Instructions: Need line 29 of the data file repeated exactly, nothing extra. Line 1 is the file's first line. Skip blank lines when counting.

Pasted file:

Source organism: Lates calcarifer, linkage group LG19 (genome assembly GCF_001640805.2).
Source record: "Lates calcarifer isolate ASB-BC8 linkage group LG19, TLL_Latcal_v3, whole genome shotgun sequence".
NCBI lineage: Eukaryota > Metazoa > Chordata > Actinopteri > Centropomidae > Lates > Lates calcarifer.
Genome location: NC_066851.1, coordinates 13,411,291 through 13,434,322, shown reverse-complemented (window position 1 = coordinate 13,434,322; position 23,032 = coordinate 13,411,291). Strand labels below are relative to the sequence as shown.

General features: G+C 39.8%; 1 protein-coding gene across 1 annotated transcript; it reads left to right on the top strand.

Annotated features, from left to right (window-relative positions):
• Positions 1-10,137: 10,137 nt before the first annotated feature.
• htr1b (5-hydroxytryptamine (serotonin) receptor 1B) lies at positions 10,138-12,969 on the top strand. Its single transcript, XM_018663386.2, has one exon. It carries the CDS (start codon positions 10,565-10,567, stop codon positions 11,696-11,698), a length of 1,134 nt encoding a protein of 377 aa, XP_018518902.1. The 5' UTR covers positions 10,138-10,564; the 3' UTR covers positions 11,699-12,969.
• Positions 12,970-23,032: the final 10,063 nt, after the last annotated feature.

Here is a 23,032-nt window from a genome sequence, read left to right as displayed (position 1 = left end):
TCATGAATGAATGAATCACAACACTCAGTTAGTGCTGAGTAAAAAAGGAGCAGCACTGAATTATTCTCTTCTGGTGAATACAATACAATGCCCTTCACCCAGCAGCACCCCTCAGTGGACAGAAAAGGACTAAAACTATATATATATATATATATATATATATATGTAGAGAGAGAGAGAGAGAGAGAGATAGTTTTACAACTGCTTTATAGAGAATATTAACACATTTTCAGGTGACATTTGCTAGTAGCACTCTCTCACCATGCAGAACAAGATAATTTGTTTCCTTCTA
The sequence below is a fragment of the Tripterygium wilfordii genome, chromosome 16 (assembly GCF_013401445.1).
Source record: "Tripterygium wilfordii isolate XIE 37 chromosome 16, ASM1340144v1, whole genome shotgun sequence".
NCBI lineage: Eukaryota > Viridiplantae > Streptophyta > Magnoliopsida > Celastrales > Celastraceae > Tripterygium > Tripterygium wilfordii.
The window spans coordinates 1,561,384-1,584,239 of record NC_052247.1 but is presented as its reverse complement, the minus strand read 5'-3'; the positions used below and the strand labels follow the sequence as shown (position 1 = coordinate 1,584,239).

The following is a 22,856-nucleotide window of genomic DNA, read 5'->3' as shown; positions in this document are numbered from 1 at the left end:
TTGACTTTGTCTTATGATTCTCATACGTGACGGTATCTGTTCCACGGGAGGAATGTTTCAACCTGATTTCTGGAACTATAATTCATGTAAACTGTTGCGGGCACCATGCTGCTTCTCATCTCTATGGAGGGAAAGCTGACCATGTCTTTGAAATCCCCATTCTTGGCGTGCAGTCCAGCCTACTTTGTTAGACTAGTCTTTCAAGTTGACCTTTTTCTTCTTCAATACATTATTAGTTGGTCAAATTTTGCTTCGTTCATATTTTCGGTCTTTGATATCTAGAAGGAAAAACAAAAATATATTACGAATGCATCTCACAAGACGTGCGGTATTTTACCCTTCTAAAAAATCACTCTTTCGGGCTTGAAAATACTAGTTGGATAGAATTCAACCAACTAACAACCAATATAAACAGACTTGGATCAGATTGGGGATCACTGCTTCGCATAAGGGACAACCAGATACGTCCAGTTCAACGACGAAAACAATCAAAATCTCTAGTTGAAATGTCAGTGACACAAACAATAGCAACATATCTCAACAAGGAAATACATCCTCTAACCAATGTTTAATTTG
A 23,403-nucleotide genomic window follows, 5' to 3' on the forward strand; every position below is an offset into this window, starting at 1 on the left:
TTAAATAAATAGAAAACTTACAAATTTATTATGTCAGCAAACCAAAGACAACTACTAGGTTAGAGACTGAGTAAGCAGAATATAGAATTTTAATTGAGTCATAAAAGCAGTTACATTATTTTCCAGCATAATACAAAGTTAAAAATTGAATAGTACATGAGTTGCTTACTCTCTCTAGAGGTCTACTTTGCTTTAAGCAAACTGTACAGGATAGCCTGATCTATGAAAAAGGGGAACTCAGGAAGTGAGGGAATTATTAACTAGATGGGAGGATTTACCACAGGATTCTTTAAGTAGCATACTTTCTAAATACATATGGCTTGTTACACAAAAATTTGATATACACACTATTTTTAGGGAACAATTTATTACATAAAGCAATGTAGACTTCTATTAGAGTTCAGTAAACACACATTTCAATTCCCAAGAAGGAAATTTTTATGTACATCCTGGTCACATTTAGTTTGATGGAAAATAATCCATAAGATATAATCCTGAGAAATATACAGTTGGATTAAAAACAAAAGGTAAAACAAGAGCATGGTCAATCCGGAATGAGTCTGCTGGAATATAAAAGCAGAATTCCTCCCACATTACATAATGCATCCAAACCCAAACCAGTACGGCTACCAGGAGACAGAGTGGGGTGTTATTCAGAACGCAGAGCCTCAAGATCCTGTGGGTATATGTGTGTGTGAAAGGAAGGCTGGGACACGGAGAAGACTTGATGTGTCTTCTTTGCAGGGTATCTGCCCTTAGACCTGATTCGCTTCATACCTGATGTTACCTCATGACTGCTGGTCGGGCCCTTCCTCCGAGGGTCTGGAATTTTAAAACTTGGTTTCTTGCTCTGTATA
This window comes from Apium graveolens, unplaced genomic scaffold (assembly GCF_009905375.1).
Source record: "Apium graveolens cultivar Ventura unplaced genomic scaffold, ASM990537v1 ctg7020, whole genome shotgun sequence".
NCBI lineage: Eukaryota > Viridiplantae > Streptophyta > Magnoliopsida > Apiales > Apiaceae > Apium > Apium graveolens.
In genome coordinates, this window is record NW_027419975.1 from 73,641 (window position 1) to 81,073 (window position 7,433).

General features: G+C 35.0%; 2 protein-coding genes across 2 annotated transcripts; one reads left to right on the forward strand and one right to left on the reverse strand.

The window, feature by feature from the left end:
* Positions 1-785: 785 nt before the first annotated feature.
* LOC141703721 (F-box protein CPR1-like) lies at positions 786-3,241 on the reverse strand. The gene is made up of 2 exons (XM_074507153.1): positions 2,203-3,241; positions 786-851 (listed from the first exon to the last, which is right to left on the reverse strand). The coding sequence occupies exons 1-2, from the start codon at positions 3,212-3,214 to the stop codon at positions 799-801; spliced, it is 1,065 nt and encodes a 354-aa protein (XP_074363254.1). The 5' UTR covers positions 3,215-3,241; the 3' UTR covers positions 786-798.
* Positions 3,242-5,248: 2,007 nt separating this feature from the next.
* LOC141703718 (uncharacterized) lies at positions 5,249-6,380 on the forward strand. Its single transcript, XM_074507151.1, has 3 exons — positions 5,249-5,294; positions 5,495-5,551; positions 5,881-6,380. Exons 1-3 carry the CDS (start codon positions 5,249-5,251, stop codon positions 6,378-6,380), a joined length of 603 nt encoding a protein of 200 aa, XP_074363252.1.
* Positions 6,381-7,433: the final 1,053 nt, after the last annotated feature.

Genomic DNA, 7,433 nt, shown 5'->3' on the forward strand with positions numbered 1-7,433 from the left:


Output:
* LOC141703718 (uncharacterized) lies at positions 5,249-6,380 on the forward strand. Its single transcript, XM_074507151.1, has 3 exons — positions 5,249-5,294; positions 5,495-5,551; positions 5,881-6,380. Exons 1-3 carry the CDS (start codon positions 5,249-5,251, stop codon positions 6,378-6,380), a joined length of 603 nt encoding a protein of 200 aa, XP_074363252.1.